Modern Ways to Stay Connected on the Trail
by Robert Eversole
When is the last time you saw a telephone booth? The cell phones in everyone’s pocket are filling the desire for people to be constantly connected. Whether you’re for or against them, high tech electronics have become ubiquitous in the 21st century world that we live in.
Global Positioning System
The electronic devices that impact trail riders more than any other are primarily centered around Global Positioning System—GPS—related items. These high tech tools can be valuable for complementing your solid understanding of how to use a tried and true traditional map and compass. GPS’s all use signals sent from a constellation of manmade satellites constantly orbiting overhead, no need for cell phone towers here. The same signals and similar technology are used whether the device is a hand held GPS that leaves electronic bread crumbs back to the trailhead, or one that signals a helicopter rescue mission in a wilderness area. For some riders, using a GPS for navigation is part of the fun associated with trail riding. Others may simply want a backup for paper topographic maps, a little insurance that they can find their way back home.
There are a wide variety of GPS units on the market from various manufacturers. GPS units best suited for trail riding are small, hand held, rugged receivers used for pinpointing specific locations on trails and in the back country. However, there are a few features that you should look for in a unit.
- Sensitivity – GPS units must be able to receive a satellite signal to work. Devices that pair an external or quad helix antenna with a high-sensitivity processor chip will be the most accurate and sensitive. That means the receivers can more often pick up a signal in a deep canyon or through a dense tree canopy.
- Long battery life – Unless you enjoy looking at a blank screen, look at how long a fresh set of batteries will last and bring spares.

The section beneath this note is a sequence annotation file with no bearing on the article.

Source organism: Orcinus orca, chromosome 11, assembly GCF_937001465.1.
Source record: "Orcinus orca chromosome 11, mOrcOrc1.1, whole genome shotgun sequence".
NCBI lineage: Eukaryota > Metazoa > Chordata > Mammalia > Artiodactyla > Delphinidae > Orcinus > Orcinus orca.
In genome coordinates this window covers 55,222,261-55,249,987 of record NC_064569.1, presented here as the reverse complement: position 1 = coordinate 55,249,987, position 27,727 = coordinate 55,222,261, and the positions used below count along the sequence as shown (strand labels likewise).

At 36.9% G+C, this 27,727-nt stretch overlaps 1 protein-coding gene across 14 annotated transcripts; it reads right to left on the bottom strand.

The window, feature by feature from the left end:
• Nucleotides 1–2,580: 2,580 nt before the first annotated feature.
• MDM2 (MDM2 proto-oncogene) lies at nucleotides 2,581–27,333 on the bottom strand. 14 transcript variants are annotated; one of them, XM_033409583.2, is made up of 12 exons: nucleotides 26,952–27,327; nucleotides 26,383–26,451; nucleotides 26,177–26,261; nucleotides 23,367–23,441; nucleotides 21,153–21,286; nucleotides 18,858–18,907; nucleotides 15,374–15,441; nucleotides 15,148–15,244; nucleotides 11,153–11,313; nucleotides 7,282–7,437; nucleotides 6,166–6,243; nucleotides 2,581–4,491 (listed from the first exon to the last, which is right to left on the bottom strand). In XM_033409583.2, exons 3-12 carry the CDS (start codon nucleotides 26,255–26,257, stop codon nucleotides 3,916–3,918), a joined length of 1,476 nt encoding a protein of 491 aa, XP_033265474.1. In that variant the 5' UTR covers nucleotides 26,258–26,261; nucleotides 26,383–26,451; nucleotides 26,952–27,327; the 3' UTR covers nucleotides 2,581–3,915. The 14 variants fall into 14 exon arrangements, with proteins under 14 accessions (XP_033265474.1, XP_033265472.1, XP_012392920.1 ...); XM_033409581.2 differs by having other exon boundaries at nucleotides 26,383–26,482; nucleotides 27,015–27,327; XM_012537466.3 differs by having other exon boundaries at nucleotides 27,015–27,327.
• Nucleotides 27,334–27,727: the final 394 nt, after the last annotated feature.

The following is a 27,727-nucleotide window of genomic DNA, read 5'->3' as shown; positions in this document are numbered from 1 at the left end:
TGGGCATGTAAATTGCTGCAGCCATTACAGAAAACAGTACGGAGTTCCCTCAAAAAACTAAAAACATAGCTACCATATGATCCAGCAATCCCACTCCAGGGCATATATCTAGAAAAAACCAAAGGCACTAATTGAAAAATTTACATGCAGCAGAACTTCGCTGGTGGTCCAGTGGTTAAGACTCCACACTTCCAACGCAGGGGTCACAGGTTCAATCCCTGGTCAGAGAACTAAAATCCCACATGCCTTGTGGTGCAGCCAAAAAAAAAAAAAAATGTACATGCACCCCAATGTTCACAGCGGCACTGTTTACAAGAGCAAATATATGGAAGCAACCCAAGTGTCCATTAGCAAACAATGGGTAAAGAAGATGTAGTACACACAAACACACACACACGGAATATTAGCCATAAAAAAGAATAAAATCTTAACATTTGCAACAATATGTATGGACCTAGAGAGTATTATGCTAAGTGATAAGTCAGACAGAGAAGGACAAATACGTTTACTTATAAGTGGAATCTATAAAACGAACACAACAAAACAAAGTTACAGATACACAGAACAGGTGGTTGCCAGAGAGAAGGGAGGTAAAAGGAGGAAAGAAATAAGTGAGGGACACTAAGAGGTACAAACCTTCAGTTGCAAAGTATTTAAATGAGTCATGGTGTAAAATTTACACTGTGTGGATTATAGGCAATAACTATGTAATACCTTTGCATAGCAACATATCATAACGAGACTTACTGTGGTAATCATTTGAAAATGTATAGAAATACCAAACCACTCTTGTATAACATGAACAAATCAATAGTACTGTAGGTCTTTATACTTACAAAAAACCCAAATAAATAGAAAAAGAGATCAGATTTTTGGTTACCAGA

- Features – Color screens, altimeters, and even cameras are options that are available on newer units. Keep in mind that the more features a GPS has the faster the batteries will be depleted and the lighter your wallet will be after the purchase.
Smart Phone Applications
A new, and lower cost, entry into the world of GPS equipment are applications that riders can download into their mobile phones. There are apps available for all major smart phones that use GPS information to turn it into a capable backcountry navigation tool. I use an application called ViewRanger that allows me to download topographic maps to my cell phone and then plots my course when I’m in the backcountry. With these powerful new tools, you can plan, follow and record routes and create waypoints all without cell tower reception. With a very low price point, compared to a traditional GPS, these programs offer an easy entry into the world of GPS’s.
For riders whose idea of getting away from it all means going far beyond the range of cell towers there are two main devices to consider. The SPOT and InReach systems both offer an electronic safety net by which riders can send a signal to a satellite to alert EMS organizations of an emergency. Both of these devices utilize a compact unit that can send a signal to a satellite that then sends the signal back to a location on earth where the message can be routed to emergency service providers. Both the SPOT and InReach require a subscription in addition to the purchase of the unit itself. Also, both devices now offer users the ability to send short text messages to family and friends to let them know that you’re making memories to last a life time and they’re stuck in civilization. The InReach expands on this technology and allows family and friends to send you text messages as well (perhaps to say that you’re urgently needed at home).
Although we’ve looked at three different types of high tech gear that can aid you in your trail rides, please remember that the very best, and most sophisticated, technology is YOU. Stay alert and attentive, learn how to use a map and compass, be prepared, and ride. For more information on this and other trail riding topics visit www.TrailMeister.com.
Published July 2018 Issue